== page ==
You're lying in bed, and you can't sleep. If you think a little midnight snack might help to "soothe" your nerves, perhaps you should think again. While an occasional midnight raid on the refrigerator poses no threat to health for most of us, as a habitual pattern to combat sleeplessness, Night Eating Syndrome (NES) can play a powerful and destructive cyclical role in individuals battling obesity, affecting as many as one quarter of severely obese individuals.
In a recent report of a collaborative effort involving behavioral and endocrine studies conducted in the United States and Norway, researchers shed new light on NES. The article, published in JAMA, suggests that NES – characterized by nightly binging to combat stress and insomnia, followed by morning-after bouts of anorexia – may be deeply rooted in stress-related hormonal imbalances.
Researchers from the Weight and Eating Disorders Program at the Department of Psychiatry of the University of Pennsylvania School of Medicine evaluated 10 individuals with NES. These individuals consumed over 50% of their food calories after 6 p.m. In addition, their sleeping and mood patterns differed greatly from controls, with mood falling steadily after 4 p.m., and nightly awakenings averaging 3.6 times per night.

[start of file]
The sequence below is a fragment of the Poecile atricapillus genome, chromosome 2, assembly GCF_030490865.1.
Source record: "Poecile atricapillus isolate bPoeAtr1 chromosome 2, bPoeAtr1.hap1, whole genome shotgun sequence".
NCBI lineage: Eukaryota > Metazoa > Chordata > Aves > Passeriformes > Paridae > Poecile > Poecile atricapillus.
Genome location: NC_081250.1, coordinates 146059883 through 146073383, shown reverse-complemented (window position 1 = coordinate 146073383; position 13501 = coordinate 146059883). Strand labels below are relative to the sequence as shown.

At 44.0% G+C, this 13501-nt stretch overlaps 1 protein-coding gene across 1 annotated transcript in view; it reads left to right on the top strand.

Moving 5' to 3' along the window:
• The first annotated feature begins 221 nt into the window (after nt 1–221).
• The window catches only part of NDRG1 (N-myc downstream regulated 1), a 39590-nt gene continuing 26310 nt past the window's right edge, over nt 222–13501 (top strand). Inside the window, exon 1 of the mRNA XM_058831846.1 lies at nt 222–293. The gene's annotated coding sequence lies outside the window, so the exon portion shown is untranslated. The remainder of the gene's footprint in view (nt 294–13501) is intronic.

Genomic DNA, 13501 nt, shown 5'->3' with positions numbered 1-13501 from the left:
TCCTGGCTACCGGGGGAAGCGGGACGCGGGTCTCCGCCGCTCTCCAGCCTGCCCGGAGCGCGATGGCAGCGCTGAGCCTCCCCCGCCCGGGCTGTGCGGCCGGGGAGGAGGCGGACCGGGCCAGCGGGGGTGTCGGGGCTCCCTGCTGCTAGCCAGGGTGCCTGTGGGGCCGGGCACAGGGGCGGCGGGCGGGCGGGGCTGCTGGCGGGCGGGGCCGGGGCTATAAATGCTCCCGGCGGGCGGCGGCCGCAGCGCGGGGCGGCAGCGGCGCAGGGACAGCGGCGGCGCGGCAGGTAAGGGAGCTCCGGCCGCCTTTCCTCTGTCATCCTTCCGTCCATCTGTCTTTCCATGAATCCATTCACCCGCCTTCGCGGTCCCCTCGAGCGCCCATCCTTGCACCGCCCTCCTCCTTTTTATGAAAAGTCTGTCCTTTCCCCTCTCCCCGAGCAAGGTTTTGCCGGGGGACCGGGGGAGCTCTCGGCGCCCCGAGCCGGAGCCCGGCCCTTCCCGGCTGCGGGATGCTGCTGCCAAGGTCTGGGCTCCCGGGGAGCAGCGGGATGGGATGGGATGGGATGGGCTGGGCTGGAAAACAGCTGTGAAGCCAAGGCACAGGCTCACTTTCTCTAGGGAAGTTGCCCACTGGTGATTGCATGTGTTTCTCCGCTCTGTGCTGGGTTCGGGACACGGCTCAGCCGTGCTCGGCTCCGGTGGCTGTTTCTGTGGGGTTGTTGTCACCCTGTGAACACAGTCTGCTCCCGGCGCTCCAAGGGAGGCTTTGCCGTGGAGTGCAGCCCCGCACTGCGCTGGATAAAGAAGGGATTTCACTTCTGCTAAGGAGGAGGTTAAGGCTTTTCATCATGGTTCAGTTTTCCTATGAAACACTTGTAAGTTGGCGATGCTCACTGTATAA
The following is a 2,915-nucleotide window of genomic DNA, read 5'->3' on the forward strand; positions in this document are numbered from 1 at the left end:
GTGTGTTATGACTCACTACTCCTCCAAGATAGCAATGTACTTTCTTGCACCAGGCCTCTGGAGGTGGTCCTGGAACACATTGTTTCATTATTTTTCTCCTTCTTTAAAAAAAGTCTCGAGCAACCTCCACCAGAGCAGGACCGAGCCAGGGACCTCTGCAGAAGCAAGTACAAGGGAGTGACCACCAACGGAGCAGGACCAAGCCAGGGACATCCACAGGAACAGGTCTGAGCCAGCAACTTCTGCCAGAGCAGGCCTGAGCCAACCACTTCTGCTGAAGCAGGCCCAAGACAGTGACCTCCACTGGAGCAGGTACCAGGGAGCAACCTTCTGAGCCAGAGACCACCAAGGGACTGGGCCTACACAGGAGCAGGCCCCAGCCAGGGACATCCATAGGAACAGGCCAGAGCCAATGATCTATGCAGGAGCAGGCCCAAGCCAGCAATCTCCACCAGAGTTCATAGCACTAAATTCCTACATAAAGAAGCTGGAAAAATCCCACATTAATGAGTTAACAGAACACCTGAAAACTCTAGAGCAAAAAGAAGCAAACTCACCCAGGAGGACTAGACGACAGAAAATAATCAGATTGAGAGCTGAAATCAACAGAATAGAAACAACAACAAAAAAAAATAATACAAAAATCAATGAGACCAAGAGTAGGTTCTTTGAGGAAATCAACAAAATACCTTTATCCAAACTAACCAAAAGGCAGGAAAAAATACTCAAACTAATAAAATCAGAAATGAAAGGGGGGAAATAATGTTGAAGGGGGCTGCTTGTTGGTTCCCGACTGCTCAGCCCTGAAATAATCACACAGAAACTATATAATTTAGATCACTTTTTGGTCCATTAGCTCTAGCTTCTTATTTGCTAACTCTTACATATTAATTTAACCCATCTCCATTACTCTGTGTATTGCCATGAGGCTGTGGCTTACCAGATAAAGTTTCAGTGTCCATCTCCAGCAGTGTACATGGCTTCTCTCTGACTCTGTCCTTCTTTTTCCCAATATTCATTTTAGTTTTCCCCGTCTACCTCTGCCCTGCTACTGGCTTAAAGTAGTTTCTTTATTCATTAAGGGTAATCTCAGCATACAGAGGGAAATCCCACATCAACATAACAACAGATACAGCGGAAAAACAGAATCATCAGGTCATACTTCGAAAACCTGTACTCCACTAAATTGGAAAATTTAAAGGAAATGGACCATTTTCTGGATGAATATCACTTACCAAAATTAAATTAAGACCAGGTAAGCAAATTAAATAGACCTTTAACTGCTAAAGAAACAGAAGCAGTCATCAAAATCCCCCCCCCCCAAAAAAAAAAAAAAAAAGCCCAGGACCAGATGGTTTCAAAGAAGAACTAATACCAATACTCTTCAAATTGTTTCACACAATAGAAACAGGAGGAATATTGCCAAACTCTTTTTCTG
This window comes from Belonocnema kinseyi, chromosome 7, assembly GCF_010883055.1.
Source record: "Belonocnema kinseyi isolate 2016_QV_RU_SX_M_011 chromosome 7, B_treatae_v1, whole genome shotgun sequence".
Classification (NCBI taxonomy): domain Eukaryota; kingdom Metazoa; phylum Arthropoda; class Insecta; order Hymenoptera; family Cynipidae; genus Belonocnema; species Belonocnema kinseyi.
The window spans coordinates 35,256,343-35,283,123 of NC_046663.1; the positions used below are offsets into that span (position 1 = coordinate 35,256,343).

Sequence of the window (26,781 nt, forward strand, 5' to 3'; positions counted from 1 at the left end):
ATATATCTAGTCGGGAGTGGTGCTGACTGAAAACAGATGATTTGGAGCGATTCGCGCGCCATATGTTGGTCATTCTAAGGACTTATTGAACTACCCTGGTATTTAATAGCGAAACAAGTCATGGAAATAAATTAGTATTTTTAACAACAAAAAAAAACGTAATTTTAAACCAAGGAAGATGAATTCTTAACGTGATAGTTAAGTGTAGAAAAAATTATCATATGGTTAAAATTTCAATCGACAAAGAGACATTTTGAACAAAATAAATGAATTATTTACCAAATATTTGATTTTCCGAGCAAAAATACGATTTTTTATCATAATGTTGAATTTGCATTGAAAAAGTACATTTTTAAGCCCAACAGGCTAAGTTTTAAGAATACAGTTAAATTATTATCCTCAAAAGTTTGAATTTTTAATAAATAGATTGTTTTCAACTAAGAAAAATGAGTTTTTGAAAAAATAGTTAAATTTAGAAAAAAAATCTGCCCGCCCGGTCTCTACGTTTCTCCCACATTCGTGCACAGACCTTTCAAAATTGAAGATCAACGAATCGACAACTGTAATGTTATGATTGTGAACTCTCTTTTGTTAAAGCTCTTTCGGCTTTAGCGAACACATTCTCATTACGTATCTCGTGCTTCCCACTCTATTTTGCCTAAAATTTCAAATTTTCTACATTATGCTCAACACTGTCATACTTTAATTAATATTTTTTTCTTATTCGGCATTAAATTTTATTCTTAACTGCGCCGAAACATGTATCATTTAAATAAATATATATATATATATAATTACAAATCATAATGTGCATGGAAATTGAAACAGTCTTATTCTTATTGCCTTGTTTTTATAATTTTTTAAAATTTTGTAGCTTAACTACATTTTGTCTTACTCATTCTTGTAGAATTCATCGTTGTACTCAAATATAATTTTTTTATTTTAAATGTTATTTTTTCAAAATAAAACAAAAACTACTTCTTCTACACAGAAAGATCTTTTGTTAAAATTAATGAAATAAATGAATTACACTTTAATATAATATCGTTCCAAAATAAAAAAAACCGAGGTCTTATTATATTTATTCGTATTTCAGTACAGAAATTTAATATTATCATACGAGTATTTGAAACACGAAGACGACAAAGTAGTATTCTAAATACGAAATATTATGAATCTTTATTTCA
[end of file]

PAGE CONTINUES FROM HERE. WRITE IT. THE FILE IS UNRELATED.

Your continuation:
Looking for possible biochemical triggers underlying this pattern, scientists from the Clinical Research Department and the Laboratory of Gastroenterology of the University Hospital in Tromso, Norway examined the hormone activity of NES patients (12 night eaters and 21 controls) over the complete light-dark cycle. They found that the night eaters – both normal and overweight – had significantly lower melatonin levels during the night than did the controls. Since melatonin levels normally rise at night to induce and sustain sleep, this may explain why NES patients wake up more frequently at night.
NES has been linked to hormone imbalances; high cortisol, low melatonin and leptin may make things worse. Leptin, the "hunger hormone" which rises at night to suppress appetite, was also lower in the NES patients, partly explaining their nocturnal food cravings. This "distinctive neuroendocrine pattern" in individuals with NES may provide the key to more successful treatment, said the researchers.
Therapy to increase the natural nocturnal rise in melatonin, reduce the body's adrenal stress response and raise leptin levels or improve leptin sensitivity are options that may help these patients overcome the disorder. Another key may involve the availability of tryptophan, an important amino acid, in the body. More than 70% of the nighttime eating to combat anxiety involved binging on carbohydrates. These foods are believed to increase the amount of tryptophan available for conversion to serotonin, the calming neurotransmitter in the brain that promotes an overall sense of well-being and, in turn, converts to melatonin.
NOTE: Addressing hormonal and biochemical imbalances in patients with chronic eating and mood disorders can be crucial for uncovering fundamental causes and contributing factors that underlie cyclical, habitual patterns of insomnia, overeating, and depression.
Nighttime eaters have elevated levels of the stress hormone cortisol during almost all hours of the day, suggesting that they suffer from the effects of chronic stress in their daily lives.
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